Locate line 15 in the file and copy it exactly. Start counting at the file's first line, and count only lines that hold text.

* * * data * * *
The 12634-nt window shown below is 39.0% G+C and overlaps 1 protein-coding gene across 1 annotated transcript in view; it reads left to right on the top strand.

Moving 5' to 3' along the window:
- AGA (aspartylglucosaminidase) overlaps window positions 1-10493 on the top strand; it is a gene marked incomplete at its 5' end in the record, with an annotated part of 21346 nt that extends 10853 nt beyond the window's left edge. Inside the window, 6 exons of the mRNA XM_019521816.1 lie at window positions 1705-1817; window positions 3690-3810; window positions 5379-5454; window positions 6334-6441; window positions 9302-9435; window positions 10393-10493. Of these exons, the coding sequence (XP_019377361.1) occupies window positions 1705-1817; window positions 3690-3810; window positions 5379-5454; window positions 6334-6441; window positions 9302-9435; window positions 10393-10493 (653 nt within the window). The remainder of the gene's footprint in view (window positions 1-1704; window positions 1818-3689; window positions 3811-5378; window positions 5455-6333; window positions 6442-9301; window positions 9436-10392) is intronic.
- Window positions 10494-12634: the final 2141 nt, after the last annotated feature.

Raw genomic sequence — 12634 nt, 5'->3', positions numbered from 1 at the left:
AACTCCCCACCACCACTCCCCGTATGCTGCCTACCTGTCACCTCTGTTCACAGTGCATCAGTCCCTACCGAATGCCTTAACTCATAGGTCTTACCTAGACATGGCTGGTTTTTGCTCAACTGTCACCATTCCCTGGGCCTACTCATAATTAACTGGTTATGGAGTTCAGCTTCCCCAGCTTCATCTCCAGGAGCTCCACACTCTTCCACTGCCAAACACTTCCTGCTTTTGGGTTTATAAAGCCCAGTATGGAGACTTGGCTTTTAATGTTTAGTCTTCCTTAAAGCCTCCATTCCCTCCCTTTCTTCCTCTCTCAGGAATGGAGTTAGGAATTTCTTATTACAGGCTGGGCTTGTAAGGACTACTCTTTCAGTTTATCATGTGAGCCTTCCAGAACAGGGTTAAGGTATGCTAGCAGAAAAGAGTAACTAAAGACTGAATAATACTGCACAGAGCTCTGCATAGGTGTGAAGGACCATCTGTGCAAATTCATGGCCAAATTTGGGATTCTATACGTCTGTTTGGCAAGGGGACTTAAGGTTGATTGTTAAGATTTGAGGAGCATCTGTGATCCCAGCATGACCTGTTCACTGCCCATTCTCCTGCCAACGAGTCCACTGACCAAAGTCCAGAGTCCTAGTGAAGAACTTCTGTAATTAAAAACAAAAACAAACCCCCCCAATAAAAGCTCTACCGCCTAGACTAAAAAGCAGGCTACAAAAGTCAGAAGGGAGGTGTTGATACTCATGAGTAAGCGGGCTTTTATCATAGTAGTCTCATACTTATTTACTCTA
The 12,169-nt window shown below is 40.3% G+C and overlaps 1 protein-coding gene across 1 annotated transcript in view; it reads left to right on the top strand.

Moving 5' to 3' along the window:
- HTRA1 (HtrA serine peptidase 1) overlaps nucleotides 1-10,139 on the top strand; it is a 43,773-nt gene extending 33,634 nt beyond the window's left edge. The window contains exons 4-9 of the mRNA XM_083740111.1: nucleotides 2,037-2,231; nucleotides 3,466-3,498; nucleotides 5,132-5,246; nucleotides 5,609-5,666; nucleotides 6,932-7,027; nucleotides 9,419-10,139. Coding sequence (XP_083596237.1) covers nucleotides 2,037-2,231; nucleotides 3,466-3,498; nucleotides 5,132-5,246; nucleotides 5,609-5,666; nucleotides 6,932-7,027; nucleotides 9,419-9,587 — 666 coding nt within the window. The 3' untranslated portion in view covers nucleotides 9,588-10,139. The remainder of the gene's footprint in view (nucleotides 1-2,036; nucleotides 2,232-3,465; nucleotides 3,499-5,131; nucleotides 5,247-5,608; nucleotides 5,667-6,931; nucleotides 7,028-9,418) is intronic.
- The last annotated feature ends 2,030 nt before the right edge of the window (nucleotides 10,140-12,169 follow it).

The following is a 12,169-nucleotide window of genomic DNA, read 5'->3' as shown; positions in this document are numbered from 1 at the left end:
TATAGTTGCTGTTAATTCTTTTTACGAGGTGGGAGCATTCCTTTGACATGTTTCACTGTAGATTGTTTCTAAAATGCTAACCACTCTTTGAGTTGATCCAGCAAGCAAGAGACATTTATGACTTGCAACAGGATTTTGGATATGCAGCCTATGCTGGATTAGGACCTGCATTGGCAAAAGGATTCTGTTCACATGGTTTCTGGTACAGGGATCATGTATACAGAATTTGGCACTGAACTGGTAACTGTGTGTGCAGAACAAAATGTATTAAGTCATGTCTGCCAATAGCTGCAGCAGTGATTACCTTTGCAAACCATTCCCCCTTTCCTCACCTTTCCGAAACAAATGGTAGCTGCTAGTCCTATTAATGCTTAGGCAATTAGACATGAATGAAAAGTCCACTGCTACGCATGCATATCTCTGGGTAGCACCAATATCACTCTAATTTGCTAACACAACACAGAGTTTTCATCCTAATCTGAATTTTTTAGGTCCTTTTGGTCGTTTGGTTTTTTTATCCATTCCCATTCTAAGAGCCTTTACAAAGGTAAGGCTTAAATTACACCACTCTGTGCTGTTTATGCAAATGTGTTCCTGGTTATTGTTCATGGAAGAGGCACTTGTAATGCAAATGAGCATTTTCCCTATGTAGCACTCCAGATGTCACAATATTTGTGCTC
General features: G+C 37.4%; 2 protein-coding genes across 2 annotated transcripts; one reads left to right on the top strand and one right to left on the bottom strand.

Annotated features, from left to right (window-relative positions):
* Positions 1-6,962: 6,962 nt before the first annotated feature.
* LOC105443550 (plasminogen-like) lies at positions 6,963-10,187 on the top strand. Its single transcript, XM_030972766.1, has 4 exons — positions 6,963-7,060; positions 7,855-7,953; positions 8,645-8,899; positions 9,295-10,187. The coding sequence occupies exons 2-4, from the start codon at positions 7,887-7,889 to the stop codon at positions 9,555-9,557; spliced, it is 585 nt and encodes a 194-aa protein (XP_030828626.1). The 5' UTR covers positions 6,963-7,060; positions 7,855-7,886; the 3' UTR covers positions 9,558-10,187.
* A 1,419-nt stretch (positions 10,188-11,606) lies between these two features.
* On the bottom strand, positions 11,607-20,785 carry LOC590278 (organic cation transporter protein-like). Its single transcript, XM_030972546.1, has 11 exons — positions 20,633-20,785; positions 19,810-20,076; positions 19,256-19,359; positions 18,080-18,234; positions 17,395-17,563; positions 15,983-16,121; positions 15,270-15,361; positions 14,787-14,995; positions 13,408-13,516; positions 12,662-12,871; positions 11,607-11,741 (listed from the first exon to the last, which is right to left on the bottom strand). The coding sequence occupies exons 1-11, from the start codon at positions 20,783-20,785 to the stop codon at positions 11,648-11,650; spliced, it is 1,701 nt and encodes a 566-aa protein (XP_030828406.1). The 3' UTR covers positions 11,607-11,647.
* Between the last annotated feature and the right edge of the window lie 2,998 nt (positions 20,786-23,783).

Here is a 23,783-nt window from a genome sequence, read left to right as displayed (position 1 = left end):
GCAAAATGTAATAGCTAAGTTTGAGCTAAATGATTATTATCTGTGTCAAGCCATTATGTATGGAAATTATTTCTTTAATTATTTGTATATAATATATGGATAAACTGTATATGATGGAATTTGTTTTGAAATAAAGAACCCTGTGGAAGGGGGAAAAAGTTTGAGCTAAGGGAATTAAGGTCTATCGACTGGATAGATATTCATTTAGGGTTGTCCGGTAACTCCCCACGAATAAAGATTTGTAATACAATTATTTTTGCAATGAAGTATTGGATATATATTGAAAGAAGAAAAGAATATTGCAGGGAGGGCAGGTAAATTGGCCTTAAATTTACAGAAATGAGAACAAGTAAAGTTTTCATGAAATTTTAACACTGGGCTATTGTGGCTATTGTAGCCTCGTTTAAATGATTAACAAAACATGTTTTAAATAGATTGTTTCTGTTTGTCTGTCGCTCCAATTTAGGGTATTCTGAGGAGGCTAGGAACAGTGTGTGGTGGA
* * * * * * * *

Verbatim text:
* Positions 1-6,962: 6,962 nt before the first annotated feature.